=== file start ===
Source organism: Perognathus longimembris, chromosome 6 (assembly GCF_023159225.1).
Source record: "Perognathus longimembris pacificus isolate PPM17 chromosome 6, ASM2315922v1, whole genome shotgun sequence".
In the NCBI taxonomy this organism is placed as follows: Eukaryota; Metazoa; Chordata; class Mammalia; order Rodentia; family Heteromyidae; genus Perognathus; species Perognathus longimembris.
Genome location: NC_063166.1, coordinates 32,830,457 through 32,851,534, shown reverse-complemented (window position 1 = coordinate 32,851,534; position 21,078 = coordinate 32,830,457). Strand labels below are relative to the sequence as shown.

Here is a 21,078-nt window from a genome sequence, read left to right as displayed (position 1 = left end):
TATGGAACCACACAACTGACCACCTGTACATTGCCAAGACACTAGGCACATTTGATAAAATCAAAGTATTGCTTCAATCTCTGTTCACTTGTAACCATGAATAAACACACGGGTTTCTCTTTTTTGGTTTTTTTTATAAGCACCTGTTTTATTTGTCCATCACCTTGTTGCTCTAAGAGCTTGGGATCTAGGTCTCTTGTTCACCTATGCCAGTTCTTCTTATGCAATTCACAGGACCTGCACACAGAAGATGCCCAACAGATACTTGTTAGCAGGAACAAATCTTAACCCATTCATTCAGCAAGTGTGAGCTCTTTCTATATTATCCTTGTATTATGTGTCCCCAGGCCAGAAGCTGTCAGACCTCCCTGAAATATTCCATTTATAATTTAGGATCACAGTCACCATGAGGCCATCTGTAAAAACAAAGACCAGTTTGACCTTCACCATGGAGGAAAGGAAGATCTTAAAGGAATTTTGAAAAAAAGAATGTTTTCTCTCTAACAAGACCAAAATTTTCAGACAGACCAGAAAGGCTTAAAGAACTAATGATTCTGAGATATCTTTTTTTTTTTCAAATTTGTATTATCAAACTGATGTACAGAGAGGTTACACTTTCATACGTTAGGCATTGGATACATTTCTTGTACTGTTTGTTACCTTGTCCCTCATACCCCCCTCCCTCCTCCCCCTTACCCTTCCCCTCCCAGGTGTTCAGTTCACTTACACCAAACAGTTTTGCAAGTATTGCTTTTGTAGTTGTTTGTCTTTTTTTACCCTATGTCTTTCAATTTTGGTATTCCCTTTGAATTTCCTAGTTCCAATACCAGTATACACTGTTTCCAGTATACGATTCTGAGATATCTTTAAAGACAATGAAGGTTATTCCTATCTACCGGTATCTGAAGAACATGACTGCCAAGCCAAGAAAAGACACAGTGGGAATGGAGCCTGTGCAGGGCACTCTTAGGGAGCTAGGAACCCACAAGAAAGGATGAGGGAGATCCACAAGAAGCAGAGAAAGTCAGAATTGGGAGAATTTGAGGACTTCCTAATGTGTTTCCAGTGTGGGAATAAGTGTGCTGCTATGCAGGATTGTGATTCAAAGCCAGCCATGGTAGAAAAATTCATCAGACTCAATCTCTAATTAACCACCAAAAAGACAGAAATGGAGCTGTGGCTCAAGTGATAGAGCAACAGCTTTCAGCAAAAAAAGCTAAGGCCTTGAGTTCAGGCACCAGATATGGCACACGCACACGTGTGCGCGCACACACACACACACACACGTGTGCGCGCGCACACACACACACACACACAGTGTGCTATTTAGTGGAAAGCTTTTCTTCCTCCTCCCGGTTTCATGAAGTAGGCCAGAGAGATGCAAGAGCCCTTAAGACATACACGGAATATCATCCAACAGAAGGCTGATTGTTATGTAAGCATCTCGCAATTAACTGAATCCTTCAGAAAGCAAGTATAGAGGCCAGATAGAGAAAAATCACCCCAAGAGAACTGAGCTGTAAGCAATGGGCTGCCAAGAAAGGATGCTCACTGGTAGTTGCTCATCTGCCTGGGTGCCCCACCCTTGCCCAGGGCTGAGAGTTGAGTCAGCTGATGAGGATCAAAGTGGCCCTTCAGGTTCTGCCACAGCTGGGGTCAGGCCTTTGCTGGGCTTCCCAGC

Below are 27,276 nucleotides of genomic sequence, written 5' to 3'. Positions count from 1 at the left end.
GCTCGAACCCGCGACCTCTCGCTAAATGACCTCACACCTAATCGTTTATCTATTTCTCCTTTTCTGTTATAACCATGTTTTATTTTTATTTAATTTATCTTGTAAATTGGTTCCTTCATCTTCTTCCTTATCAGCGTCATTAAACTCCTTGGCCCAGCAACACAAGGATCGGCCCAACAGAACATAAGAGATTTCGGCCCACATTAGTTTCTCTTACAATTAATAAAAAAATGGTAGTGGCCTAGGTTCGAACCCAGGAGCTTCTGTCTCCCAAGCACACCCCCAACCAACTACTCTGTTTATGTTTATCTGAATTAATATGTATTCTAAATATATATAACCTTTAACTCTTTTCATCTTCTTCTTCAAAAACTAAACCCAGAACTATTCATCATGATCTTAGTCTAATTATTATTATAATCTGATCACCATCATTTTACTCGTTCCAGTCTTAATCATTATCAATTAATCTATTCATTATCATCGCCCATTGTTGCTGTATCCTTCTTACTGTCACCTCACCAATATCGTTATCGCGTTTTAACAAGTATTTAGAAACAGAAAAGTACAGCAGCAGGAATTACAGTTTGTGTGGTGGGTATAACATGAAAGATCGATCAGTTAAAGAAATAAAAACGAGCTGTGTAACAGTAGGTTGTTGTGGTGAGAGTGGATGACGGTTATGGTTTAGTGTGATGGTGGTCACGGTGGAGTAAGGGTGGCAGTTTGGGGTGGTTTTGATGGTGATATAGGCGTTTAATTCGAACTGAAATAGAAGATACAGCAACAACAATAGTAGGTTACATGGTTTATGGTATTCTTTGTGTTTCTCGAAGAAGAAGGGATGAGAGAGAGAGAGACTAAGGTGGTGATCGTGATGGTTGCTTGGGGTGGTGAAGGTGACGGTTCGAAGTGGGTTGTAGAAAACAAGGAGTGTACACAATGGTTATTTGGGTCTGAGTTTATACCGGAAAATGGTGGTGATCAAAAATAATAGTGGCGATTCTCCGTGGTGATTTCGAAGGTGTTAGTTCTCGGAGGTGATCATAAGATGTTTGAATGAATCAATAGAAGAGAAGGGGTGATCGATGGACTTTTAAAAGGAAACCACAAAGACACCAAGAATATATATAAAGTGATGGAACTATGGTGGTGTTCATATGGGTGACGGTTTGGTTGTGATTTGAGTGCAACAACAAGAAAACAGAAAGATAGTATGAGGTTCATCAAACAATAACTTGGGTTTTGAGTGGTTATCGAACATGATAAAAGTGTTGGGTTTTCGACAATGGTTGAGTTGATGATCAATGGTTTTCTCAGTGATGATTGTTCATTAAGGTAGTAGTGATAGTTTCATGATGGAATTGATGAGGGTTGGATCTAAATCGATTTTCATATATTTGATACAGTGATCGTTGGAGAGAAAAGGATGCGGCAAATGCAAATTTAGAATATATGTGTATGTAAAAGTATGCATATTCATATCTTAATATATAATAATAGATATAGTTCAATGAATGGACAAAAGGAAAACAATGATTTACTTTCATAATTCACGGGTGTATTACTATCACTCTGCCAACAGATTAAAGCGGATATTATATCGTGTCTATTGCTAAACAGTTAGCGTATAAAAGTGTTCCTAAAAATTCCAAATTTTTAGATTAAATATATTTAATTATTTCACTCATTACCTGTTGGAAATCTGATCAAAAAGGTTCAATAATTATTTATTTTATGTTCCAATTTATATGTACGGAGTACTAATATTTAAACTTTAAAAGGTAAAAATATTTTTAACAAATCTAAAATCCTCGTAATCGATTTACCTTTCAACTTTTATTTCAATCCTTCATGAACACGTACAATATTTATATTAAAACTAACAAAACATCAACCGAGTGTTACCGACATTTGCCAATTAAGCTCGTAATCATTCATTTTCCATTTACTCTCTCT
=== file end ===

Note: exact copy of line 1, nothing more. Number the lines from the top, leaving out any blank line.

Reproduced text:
Source organism: Perognathus longimembris, chromosome 6 (assembly GCF_023159225.1).